America’s two most innovative states share similar paths to success. For a second consecutive year, California and Massachusetts took the first and second spots in Bloomberg’s annual State Innovation Index.
The rankings use six equally weighted metrics: research and development intensity, productivity, clusters of companies in technology, STEM jobs, residents with degrees in science and engineering, and patent activity.
The success of California and Massachusetts dates back more than 150 years, to the creation of land-grant universities under the Morrill Act, said New York University economist Paul Romer.
The 1862 act helped boost higher education by granting states public land they could sell, using the proceeds to establish colleges. The Massachusetts Institute of Technology was among the earliest beneficiaries of the act, which served as the basis for many other institutions, including the University of California and Washington State University.
Such schools ‘‘created a new type of university with a new practical focus on problem solving that the world had never seen,’’ said Romer, co-recipient of the 2018 Nobel Memorial Prize in Economic Sciences. ‘‘The success of California and Massachusetts is a sign of the high level of investment that those states have made in their university and research systems.’’
California ranked first in the Bloomberg index for patent activity and second for both tech-company density and the concentration of holders of science and engineering degree. Its state university system and preeminence in research — along with private Stanford University — have been influential in building Silicon Valley, headquarters for Google and Apple and the breeding ground for many startups.
Last year, entrepreneurs there received more than $67 billion in venture-capital funding, according to PitchBook, more than three times what New York, the second-highest state for deal flow, got.
A report from PwC and CB Insights says the top five highest-valued private US tech companies are all California-based: JUUL Labs, Stripe, Airbnb, Space X, and Palantir Technologies.
Among US companies that went public last year, the five reaping the highest year-to-date returns also are in California: Zoom Video Communications, IT-service provider Fastly, and life-science specialty businesses Vir Biotechnology, Livongo Health, and IDEAYA Biosciences.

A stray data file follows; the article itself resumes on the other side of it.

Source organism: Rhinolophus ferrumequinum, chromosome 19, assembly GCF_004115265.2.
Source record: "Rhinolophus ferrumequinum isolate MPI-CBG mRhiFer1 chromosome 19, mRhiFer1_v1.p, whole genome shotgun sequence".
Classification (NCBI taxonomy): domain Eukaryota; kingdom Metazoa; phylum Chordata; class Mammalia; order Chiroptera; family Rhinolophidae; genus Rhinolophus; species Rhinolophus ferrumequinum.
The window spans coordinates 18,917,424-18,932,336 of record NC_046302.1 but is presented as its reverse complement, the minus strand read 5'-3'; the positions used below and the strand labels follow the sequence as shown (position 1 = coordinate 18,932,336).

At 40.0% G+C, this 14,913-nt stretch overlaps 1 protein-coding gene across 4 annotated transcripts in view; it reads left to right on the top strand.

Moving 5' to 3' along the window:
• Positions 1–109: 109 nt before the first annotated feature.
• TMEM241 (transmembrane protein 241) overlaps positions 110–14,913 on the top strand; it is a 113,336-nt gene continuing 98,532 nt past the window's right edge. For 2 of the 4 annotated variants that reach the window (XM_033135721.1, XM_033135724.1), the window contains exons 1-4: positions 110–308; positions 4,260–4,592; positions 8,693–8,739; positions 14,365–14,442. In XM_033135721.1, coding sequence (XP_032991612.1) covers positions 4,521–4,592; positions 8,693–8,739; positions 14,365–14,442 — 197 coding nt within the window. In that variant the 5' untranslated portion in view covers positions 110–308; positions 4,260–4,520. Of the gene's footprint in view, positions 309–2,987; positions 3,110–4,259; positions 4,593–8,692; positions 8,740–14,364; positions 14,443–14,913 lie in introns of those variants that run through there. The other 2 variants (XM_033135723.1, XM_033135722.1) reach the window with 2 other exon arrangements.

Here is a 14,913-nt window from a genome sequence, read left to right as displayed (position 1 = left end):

Massachusetts took the crown for tech-company density. General Electric, Raytheon, Thermo Fisher Scientific, and Biogen are headquartered in the state. Prior to the pandemic, Toast, a Boston restaurant-management platform, raised $400 million at a $4.9 billion valuation.
Rounding out the top five are number three Washington, number four Connecticut, and number five Oregon. Colorado is the only state in the top 10 that isn’t on the West or East coasts.
This is the third straight year California, Massachusetts, and Washington have lead the index. Romer noted the work being done to deal with the pandemic.
For example, Cambridge-based Moderna Therapeutics developed a vaccine, currently in human clinical trials, in 63 days. The US Biomedical Advanced Research and Development Authority awarded Moderna $483 million to begin producing it if it’s approved by the FDA.
Economic research shows that technological innovation is accelerated during recessions, so states that already have a strong foundation of R&D and tech investment may be best suited to adapt to a post-COVID-19 world.
Alabama was the biggest mover, rising five spots to number 41. Its research and development spending has increased by 68 basis points, and Huntsville, near the Tennessee border, recently appeared in other rankings as having a high percentage of STEM workers and people with science and engineering degrees. Known as Rocket City, Huntsville is home to the Redstone Arsenal, which houses NASA’s Marshall Space Flight Center and the US Missile Defense Agency.
The bottom five states are Kentucky, Louisiana, Arkansas, West Virginia, and Mississippi.